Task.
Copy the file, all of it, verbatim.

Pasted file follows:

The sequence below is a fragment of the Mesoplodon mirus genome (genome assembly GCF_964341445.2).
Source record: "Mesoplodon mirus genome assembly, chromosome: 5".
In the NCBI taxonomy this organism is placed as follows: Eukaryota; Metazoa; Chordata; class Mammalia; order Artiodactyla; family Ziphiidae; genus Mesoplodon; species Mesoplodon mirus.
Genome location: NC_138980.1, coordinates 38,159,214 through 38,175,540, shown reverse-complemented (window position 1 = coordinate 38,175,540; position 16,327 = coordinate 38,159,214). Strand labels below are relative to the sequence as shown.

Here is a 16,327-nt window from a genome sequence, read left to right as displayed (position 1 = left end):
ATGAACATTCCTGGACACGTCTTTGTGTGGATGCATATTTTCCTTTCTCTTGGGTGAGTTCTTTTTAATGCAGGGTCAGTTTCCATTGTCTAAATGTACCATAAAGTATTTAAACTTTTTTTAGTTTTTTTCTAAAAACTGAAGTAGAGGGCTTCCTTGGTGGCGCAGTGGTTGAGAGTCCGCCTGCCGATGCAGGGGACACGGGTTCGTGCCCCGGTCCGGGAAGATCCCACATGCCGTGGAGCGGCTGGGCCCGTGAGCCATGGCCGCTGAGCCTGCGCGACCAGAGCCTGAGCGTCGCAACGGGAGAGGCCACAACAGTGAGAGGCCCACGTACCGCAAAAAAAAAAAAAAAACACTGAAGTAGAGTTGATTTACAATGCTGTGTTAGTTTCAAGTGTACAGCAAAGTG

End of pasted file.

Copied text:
The sequence below is a fragment of the Mesoplodon mirus genome (genome assembly GCF_964341445.2).
Source record: "Mesoplodon mirus genome assembly, chromosome: 5".
In the NCBI taxonomy this organism is placed as follows: Eukaryota; Metazoa; Chordata; class Mammalia; order Artiodactyla; family Ziphiidae; genus Mesoplodon; species Mesoplodon mirus.
Genome location: NC_138980.1, coordinates 38,159,214 through 38,175,540, shown reverse-complemented (window position 1 = coordinate 38,175,540; position 16,327 = coordinate 38,159,214). Strand labels below are relative to the sequence as shown.

Here is a 16,327-nt window from a genome sequence, read left to right as displayed (position 1 = left end):
ATGAACATTCCTGGACACGTCTTTGTGTGGATGCATATTTTCCTTTCTCTTGGGTGAGTTCTTTTTAATGCAGGGTCAGTTTCCATTGTCTAAATGTACCATAAAGTATTTAAACTTTTTTTAGTTTTTTTCTAAAAACTGAAGTAGAGGGCTTCCTTGGTGGCGCAGTGGTTGAGAGTCCGCCTGCCGATGCAGGGGACACGGGTTCGTGCCCCGGTCCGGGAAGATCCCACATGCCGTGGAGCGGCTGGGCCCGTGAGCCATGGCCGCTGAGCCTGCGCGACCAGAGCCTGAGCGTCGCAACGGGAGAGGCCACAACAGTGAGAGGCCCACGTACCGCAAAAAAAAAAAAAAAACACTGAAGTAGAGTTGATTTACAATGCTGTGTTAGTTTCAAGTGTACAGCAAAGTG